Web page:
Early Rehabilitation in Head Injury; Can We Improve the Outcomes?


Osborn Neurorehabilitation Unit, Northern General Hospital, UK



The quality of care after head injury is still very variable with a little coordination
between different specialties. Acute care dominates, often with little regard to
rehabilitation needs.

To improve the outcomes of all head injury admissions to hospital, including mild and
moderate, by creating a head injury team to supervise a rehabilitation clinical

Patients and Methods
A head injury team was established to manage the care of all non-neurosurgical
admissions with head injury to a large teaching hospital. Apart from inpatient care, the
team coordinates various services involved in the care of head injuries, arranged
suitable follow-ups, supported relatives and trained healthcare staff on general wards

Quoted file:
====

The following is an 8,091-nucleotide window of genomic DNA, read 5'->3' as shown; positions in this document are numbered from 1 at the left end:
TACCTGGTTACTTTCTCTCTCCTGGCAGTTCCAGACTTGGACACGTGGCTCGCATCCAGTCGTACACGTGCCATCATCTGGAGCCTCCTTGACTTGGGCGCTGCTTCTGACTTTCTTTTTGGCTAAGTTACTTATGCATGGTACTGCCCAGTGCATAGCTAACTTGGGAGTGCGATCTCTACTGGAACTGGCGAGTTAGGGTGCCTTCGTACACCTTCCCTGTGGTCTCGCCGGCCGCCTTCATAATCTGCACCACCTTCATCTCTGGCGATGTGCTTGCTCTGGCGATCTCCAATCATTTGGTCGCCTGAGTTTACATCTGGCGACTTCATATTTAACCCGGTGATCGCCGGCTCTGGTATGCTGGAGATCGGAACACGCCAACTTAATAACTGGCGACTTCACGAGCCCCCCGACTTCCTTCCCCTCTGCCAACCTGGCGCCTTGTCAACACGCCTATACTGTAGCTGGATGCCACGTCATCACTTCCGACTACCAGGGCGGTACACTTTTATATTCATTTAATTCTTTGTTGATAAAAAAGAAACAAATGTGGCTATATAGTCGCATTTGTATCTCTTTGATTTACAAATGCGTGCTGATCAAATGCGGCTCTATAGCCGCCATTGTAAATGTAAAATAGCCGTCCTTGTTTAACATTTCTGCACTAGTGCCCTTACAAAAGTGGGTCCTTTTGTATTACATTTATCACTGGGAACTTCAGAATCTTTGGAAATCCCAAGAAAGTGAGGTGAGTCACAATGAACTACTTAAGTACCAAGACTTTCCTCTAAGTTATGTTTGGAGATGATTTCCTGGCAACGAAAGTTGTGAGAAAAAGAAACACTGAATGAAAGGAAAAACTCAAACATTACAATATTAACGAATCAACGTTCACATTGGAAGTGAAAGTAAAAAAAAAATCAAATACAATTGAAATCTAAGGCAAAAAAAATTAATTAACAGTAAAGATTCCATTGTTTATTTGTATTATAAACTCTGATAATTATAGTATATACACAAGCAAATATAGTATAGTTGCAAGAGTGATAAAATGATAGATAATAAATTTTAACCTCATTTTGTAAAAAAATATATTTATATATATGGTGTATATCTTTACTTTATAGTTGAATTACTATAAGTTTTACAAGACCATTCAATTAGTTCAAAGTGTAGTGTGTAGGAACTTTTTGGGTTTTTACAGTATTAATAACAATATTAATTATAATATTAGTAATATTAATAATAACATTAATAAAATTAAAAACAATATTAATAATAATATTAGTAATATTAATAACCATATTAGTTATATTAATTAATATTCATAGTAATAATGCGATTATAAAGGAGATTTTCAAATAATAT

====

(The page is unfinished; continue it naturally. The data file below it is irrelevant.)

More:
in the treatment of head injured patients. Follow-up clinics at 6 weeks and 6 months
were arranged.

In the first three years, the team managed the care of 812 admissions. Mean age was
44.3 years (SD = 24.8) and mean length of hospital stay was 6.1 days (SD = 10.9). Of
these individuals, 674 attended for 6 month follow-up with 52.2% having a good outcome
on Extended Glasgow outcome score. Patients and their relatives' feedbacks were
excellent with an average score of 4.7/5 on overall satisfaction rating. Following
presentations at national meetings and elsewhere, other centers in the United Kingdom
are now setting up similar pathways.

A dedicated clinical pathway and head injury team can improve the quality of care for
all admissions with head injury and enhance the role for rehabilitation medicine input
at an early stage.